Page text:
Technologies of sensing and sense making. Frontex Screening and its socio-technical assemblage of truth assessment at Moria Hotspot, Greece
This talk analyzes the socio-technical assemblage of Frontex Screenings, where so called "irregular migrants" with or without papers are identified, as a technology of sensing and sense making fabricating identities "true enough" and "processable" for further institutional sorting.
In this talk I elaborate on truth assessment technologies understood as stabile assemblages consisting of techniques, materials and knowledge, which differ not only from the problems and practices of assessing claims as true or false, but also from the entities being brought together.
While DNA tests let probes speak for the person concerned to prove her claims by transferring the matter into the assemblage of a laboratory, police identification arrangements have to come to a conclusion in the very situation of determining a refugee's country of origin and the like whereat an individual is principally not to be trusted and capable of pretending, giving false statements and objections. While laboratories may derive measurements and estimations from objects as modest witnesses, police identification assemblages need to sense the individual's performance due to credibility and to make sense of her statements' content in terms of truth and lie.
I analyze the socio-technical arrangement of Frontex Screenings, where refugees with or without papers are identified, as a technology of sensing and sense making. Based on ethnographic fieldwork on Moria Hotspot I examine the practices of sensing and sense making by studying the interplay of skillful bodies, devices (e.g. screening booklets, questionnaires, Google maps) and taxonomies. I show, how this technology's design oscillates between framing and overflowing identifying credibility and truth successively by selecting, coding and channeling statements while monitoring the interviewee's performance. Finally I discuss pragmatics of truth assessment within the identification and registration procedure, which circles around "true" and "processable" identities.
The polygraph and police interrogations
This paper explores how the polygraph machine is used in police interrogations in the United States. Drawing on a selection of interrogation transcripts, I show how examiners use a series of techniques to draw out confessions from suspects, and link this to the production of false confessions.
Advocates of the polygraph machine, developed at the turn of the 20th century, and now widely used across the United States, have struggled to resolve contestation regarding the machine's validity and reliability. Nonetheless, police investigations routinely use the device to interrogate suspects, ostensibly to determine the truth of their statements. In seeking to explain the machine's continued use despite repeated scientific challenges to its authority, historians have emphasised the examiner's performance of a policeman-turned-scientist role in extracting confessions and its appearance in the popular imagination as the lie detector. In this paper I add to this picture by analysing interrogation transcripts to describe a series of techniques, which I term 'bleeding', 'clearing' and 'composition', used by examiners and police officers to draw out confessions from suspects. Exploring how these techniques work with regard to the socio-technical arrangement of the polygraph exam, I argue that such techniques regularly risk the production of false confessions, showing up a powerful ontological uncertainty in lie detection tests.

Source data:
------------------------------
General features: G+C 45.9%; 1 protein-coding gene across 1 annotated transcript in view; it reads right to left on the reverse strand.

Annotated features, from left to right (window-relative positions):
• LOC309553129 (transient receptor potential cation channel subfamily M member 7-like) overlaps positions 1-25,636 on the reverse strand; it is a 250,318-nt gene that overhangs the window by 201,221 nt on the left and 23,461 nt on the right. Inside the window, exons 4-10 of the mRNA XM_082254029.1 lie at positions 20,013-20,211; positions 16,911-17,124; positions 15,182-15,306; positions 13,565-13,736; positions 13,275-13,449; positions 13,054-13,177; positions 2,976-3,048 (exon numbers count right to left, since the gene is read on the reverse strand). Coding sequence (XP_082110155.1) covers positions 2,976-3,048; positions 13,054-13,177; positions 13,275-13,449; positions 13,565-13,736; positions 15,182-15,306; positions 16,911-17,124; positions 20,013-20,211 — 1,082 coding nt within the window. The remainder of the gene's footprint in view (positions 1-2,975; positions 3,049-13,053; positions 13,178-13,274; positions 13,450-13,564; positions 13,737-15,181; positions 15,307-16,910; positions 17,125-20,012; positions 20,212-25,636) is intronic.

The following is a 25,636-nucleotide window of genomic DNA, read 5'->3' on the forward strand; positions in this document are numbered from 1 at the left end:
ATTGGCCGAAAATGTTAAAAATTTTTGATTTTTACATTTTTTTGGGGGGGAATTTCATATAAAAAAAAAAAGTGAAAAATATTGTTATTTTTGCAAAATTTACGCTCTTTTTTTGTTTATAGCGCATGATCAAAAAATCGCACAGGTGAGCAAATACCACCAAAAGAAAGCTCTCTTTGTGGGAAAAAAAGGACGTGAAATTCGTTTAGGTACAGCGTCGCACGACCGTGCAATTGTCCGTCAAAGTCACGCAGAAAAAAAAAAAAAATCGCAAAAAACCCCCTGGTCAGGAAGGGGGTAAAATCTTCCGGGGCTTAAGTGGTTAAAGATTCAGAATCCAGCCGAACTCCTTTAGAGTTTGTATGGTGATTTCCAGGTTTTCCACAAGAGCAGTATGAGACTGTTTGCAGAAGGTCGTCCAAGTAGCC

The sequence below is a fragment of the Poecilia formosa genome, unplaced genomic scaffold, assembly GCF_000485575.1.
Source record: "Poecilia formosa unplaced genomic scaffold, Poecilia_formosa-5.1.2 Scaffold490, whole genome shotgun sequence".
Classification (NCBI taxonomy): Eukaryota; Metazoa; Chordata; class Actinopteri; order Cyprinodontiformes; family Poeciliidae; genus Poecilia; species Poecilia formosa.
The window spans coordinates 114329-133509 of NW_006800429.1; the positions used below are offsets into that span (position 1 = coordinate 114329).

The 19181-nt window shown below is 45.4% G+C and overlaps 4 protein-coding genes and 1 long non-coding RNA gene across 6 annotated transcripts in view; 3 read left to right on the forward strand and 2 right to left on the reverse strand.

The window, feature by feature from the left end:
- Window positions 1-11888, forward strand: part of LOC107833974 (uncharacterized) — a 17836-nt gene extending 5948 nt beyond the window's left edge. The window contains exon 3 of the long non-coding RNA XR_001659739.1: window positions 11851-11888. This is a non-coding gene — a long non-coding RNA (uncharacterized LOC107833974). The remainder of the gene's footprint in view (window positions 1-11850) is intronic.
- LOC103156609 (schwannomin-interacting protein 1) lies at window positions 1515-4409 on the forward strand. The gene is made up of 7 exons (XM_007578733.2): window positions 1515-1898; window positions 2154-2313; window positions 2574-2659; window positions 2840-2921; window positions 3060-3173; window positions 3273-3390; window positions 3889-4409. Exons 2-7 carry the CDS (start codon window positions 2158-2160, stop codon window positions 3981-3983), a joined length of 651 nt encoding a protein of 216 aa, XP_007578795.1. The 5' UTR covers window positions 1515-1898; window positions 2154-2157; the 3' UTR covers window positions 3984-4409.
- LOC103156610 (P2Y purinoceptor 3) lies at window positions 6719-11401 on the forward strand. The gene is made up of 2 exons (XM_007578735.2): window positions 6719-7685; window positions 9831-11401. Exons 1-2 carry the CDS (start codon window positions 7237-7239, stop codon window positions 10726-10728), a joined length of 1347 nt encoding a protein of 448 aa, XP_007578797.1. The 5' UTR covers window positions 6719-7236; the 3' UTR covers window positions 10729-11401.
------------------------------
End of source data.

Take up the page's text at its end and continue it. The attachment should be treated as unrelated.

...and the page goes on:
Modes of seeing and socio-technical visions in the research field of truth verification
Our target of interest is the research field of truth verification. We focus on the reciprocal influence of specific modes of seeing and corresponding sociotechnical interaction when certain visual methods such as eye tracking are used as a tool for truth detection.
In Germany, the field of truth verification is divided into those who engage in the practice of credibility assessment, and those who engage in research on the characteristics of "deception" and the possibilities of its detection. The latter address this question within the broader research field practicing 'memory detection'. A similarity of this research and the practice is the collective vision of the need for an appropriate tool to verify truthfulness in measuring behavior or psychophysical reactions of a person. A host of contemporary procedures are in use like e.g. polygraph-tests, eye tracking, EEG or brain imaging methods.
In this talk, we explore the sociotechnical practice of visibilizing deception in the research field of truth verification. We focus on the reciprocal influence of specific modes of seeing and corresponding sociotechnical interaction that are at play when certain visual methods such as eye tracking are used as a tool for truth detection. On the basis of our laboratory research, we will provide insights on the rationales of visuality, where the reaction and behavior of the test subject are measured and assessed in respect to his/her "truthfulness". We outline the levels where the different aspects of seeing, visibilizing and using visual tools intersect in the use of truth verification technologies that measure psychophysiological responses to visual stimuli. By highlighting the dynamics of this intersection we discern the various desires and aspirations that are inscribed in these kinds of research applications and discuss the underlying concepts of deception and truthfulness.
This panel is closed to new paper proposals.